Acknowledgments

The authors are grateful to the referee for enlightening comments and suggestions that improved the quality of our work. Q. M. Zhang acknowledges P. F. Chen, C. Fang, M. D. Ding, H. Peter, J. X. Wang, W. Q. Gan, Y. P. Li, S. M. Liu, L. Feng, H. Li, and Z. J. Ning for valuable discussions and suggestions. Q. M. Zhang also thanks Centre for mathematical Plasma Astrophysics at the Mathematics Department of the KU Leuven for the hospitality during his visit in June 2013. Hinode is a Japanese mission developed and launched by ISAS/JAXA, with NAOJ as domestic partner, and NASA and STFC (UK) as international partners. The research is supported by the Chinese foundations NSFC (11025314, 10878002, 10933003, and 11173062) and 2011CB811402.

References

All Figures

thumbnail Fig. 1

Four snapshots of the SXR images observed by the XRT C_poly filter. BG in panel a) denotes the quiescent background region. BP1 represents the primary CBP. BP2 in panel b) and BP3 in panel c) stand for the sympathetic CBPs induced by BP1. Arc1 in panel b) is the loop connecting BP1 and BP2. Arc2 in panel c) begins to develop in BP3. Note that the color is reversed.

Open with DEXTER
In the text
thumbnail Fig. 2

SXR light curves of the three CBPs: BP1 (solid line), BP2 (dotted line), and BP3 (dashed line). Itot and Ibg denote the total intensities of the CBPs and the background region. The intensities of BP2 and BP3 are multiplied by 6 and 2 to get a better comparison with BP1.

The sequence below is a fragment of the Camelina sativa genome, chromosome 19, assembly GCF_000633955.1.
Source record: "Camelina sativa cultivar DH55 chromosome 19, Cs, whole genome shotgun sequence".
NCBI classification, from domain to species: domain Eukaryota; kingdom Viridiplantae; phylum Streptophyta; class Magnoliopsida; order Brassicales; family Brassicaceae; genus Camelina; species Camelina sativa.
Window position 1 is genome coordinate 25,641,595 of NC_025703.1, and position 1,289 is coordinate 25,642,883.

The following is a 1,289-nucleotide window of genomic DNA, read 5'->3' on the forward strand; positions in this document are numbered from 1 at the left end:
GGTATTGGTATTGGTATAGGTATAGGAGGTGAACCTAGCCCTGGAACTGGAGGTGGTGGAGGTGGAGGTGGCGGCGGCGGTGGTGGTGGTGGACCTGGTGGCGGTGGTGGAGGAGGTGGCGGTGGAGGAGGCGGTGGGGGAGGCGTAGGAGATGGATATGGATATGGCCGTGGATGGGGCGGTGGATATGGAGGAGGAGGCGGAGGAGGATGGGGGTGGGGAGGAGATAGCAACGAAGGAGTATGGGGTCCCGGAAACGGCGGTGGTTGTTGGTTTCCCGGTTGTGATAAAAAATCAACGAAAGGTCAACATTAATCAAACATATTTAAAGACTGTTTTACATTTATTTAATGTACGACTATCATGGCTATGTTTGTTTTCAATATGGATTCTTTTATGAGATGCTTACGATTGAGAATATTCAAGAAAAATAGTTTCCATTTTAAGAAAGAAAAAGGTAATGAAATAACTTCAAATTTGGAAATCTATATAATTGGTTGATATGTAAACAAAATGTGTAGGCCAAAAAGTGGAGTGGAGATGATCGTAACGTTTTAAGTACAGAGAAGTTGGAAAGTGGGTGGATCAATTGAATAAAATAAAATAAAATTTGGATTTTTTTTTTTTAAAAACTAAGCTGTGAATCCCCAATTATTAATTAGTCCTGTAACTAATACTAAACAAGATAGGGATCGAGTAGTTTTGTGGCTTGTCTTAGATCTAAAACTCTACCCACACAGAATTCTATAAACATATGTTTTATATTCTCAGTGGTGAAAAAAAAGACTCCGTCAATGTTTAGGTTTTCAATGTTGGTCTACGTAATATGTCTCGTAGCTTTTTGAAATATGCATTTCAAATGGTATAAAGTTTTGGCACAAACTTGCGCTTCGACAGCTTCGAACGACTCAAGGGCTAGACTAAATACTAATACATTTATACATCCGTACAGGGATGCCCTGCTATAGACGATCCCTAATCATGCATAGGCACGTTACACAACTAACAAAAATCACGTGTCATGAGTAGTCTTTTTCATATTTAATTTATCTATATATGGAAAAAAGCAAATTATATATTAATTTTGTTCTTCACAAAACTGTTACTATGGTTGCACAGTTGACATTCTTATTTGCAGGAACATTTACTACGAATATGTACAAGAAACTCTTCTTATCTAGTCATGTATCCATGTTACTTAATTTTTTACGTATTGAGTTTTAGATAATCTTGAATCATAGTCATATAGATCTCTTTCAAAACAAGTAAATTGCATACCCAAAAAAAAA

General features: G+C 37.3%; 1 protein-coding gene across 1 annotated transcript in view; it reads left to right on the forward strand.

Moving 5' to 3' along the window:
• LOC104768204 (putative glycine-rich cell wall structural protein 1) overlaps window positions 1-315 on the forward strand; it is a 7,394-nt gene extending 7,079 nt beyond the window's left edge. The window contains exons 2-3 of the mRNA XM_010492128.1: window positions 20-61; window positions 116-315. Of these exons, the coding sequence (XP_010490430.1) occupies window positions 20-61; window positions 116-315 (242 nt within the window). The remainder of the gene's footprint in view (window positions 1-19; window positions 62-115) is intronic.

Open with DEXTER
In the text
thumbnail Fig. 3

Six snapshots of the base-difference images. The white/black color indicates enhancement/decrease in brightness. The black contours correspond to intensities of 25 and 50 DN s-1. In panel c), arc1 outlined by a pair of white parallel lines connects the two endpoints, l1 in BP2 and r1 in BP1. In panels e) and f), the arrows point to the upward jet-like motion originating from BP1.

Open with DEXTER
In the text
thumbnail Fig. 4

Same as Fig. 3. In panel f), arc2 outlined by a pair of white parallel lines connects the two endpoints l2 and r2.

Open with DEXTER
In the text
thumbnail Fig. 5

Temporal evolutions of the SXR intensities of arc1 (left) and arc2 (right) labeled in Fig. 3c and Fig. 4f, respectively. The start points of coordinate s in the y-axes are the right endpoints of arc1 and arc2, i.e., r1 and r2. The slopes of the white dashed lines stand for the apparent velocities of the propagation of brightening along the arcs. The arrows point to the features of chromospheric evaporation.

Open with DEXTER
In the text

Current usage metrics show cumulative count of Article Views (full-text article views including HTML views, PDF and ePub downloads, according to the available data) and Abstracts Views on Vision4Press platform.

Data correspond to usage on the plateform after 2015. The current usage metrics is available 48-96 hours after online publication and is updated daily on week days.

Initial download of the metrics may take a while.